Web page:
So, today, as I was busy organizing my shoelace collection, untieing all those double knots that my daycare teacher tied some 30-odd years ago, I used my idle brain cycles to contemplate Ms. Anais Nin, who passed away some thirty years ago, about the time I was being told I would trip on my un-loosed laces were they not double-tied, who said:
We don't see things as they are, we see things as we are."I have been reflecting on reality. And have contemplated a myriad of circumstances, from the Geographic's "retroactive repositioning of the photographer", where a horizontal image of the pyramids was made vertical, to accomidate a vertical cover some 20 years ago, to the latest in Photoshop activity by a Toledo Blade photographer.
Where does it stop? Answer: Never, it won't stop. Where did it begin? That's worth pondering a bit.
Photographers have made choices about altering images for generations. However, let's take a less antagonistic approach to the word - let's call it a perspective change. Dartmouth has an interesting timeline here where they call it digital tampering, starting back in 1860.
The earliest black and white photographers, by choosing the right filter could make a woman's freckles disappear. Vanish. Poof! That's a different perspective. A deep red filter made the skies black as night, during midday sun. A polarizer made the skies look unnaturally blue. A polarizer when used with a car's window reflection let you see something the naked eye could never see from the same perspective - through the window and into the car.
Fast forward a few years to color film. Every photographer worth their salt knew how the choice of a particular brand or variation of film altered reality - err, changed perspective. Consider how Velvia would render a subject. How about EPP? And what about when you would put a tunsten gel on your strobe and shoot EPY, EPJ, or EPT? These choices were ones made by photojournalists, and the results published in traditional media outlets.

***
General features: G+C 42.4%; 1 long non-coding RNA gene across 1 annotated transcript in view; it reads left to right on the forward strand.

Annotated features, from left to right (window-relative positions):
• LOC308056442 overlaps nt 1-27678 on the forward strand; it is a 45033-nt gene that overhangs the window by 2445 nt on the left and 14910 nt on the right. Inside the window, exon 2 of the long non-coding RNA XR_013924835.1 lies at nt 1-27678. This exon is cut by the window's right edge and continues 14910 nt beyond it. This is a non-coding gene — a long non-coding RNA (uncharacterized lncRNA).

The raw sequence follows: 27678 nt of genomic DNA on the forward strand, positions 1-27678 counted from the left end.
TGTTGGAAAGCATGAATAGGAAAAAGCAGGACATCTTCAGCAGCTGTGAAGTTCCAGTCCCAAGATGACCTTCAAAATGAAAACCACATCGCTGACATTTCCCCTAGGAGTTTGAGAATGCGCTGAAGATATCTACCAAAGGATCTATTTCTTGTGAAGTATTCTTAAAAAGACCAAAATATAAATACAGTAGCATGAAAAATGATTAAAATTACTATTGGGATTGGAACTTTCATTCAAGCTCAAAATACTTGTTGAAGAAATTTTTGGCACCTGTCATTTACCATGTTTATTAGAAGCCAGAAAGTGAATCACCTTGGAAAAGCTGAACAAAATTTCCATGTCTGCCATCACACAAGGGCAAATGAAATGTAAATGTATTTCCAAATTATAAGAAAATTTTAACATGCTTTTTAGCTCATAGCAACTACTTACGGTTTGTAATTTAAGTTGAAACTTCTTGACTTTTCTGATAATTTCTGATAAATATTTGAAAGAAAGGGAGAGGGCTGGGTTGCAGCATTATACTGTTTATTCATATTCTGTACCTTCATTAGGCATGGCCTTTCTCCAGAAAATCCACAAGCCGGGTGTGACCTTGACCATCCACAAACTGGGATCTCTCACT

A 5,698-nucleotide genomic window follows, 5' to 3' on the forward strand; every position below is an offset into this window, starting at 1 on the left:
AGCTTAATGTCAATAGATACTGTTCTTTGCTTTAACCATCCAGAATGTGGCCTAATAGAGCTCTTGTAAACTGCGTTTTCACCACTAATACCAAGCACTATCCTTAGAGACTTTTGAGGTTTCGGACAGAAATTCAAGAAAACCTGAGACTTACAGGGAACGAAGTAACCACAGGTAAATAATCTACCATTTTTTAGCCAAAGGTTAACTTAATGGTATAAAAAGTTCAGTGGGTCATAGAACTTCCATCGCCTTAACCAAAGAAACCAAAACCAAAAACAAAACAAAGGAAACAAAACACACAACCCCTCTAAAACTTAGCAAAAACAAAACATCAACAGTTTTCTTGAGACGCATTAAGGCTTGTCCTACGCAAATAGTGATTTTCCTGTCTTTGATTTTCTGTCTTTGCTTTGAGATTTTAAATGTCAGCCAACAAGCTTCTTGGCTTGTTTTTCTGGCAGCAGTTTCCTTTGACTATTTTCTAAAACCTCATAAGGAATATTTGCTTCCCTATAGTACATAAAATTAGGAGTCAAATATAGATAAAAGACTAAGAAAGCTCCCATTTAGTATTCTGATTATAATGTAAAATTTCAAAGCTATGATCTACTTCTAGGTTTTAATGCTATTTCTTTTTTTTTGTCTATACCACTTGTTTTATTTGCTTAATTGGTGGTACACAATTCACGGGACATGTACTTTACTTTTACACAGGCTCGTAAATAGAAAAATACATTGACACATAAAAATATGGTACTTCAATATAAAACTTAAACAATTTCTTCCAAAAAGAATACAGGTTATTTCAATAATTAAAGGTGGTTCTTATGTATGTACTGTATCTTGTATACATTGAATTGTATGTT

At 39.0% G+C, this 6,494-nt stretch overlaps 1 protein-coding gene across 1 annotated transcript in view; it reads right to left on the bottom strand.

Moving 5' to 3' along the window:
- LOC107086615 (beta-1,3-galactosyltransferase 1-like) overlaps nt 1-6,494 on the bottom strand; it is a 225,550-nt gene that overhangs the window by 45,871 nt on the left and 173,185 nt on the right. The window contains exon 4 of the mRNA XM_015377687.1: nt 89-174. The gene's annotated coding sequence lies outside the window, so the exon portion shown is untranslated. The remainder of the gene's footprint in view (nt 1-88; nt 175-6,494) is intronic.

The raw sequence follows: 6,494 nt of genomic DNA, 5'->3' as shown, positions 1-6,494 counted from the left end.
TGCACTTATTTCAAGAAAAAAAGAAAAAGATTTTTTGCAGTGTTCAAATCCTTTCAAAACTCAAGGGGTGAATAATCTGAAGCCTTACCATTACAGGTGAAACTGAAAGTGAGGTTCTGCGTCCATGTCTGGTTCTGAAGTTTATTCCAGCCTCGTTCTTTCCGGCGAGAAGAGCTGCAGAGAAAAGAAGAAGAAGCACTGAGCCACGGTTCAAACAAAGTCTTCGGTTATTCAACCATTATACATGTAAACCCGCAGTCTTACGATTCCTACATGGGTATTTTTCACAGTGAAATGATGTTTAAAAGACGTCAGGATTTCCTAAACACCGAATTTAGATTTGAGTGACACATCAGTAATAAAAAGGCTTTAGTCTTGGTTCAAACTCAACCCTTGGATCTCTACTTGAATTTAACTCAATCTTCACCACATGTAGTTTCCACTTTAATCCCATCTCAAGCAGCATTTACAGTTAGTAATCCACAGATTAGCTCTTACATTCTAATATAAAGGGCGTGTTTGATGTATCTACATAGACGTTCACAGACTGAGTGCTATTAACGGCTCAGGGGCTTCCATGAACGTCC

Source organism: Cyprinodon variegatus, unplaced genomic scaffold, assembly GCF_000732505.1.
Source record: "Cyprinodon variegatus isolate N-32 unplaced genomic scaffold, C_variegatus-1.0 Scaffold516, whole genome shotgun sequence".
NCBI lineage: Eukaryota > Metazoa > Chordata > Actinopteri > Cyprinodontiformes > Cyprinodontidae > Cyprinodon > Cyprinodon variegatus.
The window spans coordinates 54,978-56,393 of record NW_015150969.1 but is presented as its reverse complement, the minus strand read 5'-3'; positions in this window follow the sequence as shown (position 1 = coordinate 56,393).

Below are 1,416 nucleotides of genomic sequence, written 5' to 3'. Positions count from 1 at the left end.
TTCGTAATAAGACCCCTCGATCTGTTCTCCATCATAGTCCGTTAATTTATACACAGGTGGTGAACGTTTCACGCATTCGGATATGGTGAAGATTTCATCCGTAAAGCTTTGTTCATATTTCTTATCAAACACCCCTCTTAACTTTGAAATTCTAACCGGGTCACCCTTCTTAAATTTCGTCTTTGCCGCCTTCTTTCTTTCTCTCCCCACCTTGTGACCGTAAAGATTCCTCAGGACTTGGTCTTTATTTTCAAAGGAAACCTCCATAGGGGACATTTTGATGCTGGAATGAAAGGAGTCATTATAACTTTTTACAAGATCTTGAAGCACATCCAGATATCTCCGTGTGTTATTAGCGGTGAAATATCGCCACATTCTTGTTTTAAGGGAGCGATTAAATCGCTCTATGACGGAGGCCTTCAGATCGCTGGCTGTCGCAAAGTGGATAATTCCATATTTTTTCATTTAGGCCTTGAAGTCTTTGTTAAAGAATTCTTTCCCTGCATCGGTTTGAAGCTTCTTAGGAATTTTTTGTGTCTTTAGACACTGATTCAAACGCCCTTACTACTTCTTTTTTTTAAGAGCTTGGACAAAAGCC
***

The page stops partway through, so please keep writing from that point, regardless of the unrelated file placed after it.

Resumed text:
The rule was, if you could do it in a darkroom, it was ok. Cropping? Ok. Dodging/burning? Ok. High contrast? Ok? Low contrast to open up the shadows, ok. Many even considered the selective bending of the corners of the paper while in the enlarging easel to throw the edges out of focus and leave the center more focused to be acceptable. Ansel Adams himself said the negative as the score and the darkroom master printer as the conductor and symphony, bringing the image to life.
Many a photojournalist would throw an 80A filter on their camera's strobe, and one more on their lens, and see it as fine - a slightly warmer day than it really was, a "golden hour" shot three hours before sunset instead of one.
The camera itself has it's limits. What the eye sees, the camera cannot replicate. The eye's depth of field far and away exceeds what a camera can produce. In fact, the selective choice of a shallow depth of field is an alteration of reality...err, change in perspective. the use of a longer lens to compress the contents of an image and make a moderately filled sidewalk look like it's overcrowded is an easy image to make. When I am in the back of the room of a sparsely attended press conference and I drop down low, and shoot with a long lens between people towards the podium so it appears like there are a lot of people, I am just changing perspective, right?